Irrational Numbers and Their Representation by Sequences and Series
by Henry Parker Manning
Publisher: J. Wiley & sons 1906
Number of pages: 156
This book is intended to explain the nature of irrational numbers, and those parts of Algebra which depend on what is usually called The Theory of Limits. We have endeavored to show how the fundamental operations are to be performed in the case of irrational numbers and to define the irrational exponent and the logarithm.
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by B. Lafferriere, G. Lafferriere, N. Mau Nam - Portland State University Library
We provide students with a strong foundation in mathematical analysis. Students should be familiar with most of the concepts presented here after completing the calculus sequence. However, these concepts will be reinforced through rigorous proofs.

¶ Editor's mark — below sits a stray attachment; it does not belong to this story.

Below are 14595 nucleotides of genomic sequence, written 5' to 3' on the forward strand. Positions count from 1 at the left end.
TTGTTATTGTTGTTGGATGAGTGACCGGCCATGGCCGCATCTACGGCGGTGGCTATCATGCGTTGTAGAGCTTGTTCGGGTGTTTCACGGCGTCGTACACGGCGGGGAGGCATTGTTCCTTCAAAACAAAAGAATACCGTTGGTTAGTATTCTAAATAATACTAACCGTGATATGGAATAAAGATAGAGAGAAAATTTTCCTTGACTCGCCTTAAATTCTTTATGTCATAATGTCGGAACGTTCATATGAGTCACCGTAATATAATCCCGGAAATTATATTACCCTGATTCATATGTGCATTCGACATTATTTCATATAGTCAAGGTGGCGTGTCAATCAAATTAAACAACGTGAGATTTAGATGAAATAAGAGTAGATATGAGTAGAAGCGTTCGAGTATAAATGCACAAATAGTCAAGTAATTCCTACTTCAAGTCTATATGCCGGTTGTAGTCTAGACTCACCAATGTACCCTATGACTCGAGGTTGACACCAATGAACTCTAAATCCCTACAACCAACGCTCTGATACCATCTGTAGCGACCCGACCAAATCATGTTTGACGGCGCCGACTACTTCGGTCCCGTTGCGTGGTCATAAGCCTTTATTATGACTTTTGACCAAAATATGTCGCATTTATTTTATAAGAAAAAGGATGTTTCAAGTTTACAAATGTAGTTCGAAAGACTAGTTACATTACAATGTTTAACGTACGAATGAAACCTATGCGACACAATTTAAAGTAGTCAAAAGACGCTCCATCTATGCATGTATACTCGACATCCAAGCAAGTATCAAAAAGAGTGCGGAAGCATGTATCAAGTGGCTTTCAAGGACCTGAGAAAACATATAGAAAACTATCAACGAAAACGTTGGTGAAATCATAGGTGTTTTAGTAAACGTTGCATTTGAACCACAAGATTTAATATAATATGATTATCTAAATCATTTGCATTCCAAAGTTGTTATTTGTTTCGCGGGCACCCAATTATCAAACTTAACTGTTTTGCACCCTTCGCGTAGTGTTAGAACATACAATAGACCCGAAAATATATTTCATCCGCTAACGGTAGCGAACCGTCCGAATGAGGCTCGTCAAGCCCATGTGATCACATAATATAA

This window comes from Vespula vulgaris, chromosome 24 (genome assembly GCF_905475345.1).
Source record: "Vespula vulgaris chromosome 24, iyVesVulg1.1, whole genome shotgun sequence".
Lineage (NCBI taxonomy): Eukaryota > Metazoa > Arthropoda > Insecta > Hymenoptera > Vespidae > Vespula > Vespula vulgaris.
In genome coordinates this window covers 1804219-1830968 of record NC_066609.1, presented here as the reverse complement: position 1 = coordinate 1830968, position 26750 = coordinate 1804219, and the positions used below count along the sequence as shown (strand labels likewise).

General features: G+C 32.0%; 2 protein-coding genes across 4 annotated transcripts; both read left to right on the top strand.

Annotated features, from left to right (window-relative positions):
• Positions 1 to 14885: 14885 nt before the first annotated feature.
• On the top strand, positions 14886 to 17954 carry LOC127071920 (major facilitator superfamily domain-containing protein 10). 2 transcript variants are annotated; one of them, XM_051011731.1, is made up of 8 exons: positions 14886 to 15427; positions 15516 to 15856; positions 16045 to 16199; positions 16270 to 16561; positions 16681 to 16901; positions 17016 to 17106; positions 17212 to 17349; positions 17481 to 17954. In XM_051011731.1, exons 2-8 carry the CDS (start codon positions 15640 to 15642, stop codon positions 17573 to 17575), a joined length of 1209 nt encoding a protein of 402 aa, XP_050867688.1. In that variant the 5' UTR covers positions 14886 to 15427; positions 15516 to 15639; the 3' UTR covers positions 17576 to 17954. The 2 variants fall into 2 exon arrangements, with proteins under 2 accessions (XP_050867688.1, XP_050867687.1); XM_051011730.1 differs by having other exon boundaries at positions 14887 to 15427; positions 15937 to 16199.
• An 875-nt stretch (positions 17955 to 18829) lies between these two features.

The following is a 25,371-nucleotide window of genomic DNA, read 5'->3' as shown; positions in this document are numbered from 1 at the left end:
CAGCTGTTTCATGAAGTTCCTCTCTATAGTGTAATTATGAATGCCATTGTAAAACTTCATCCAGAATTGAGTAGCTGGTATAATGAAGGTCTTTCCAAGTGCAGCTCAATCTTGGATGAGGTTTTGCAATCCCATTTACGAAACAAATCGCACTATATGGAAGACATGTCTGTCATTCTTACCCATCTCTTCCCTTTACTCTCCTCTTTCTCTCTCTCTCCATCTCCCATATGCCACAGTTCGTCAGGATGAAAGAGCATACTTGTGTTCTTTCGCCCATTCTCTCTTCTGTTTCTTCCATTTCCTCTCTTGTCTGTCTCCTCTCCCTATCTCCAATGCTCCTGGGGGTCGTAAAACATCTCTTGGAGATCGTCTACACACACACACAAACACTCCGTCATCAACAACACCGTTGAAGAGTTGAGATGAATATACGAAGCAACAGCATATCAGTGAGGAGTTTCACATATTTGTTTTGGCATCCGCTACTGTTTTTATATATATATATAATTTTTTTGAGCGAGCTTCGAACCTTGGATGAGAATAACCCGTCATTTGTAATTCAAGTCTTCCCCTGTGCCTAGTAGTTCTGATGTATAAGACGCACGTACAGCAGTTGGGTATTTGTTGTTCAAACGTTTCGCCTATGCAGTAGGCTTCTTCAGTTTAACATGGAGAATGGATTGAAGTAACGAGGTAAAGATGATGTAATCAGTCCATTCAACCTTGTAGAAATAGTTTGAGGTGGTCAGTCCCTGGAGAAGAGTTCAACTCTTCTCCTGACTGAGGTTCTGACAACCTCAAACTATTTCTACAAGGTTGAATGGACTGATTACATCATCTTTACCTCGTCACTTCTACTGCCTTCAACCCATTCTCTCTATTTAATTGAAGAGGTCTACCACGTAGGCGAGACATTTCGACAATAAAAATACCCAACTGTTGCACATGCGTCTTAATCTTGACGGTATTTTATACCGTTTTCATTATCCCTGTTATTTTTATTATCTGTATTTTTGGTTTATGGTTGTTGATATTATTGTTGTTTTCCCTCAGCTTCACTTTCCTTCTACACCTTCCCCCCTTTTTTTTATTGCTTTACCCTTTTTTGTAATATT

by Larry Clifton - arXiv
This is a detailed introduction to the real number system from a categorical perspective. We begin with the categorical definition of the natural numbers, review the Eudoxus theory of ratios, and then define the positive real numbers categorically.
by W W L Chen - Macquarie University
An introduction to some of the basic ideas in Lebesgue integration with the minimal use of measure theory. Contents: the real numbers and countability, the Riemann integral, point sets, the Lebesgue integral, monotone convergence theorem, etc.
by Robert Rogers, Eugene Boman - Open SUNY Textbooks
This book covers the major topics typically addressed in an introductory undergraduate course in real analysis in their historical order. The book provides guidance for transforming an intuitive understanding into rigorous mathematical arguments.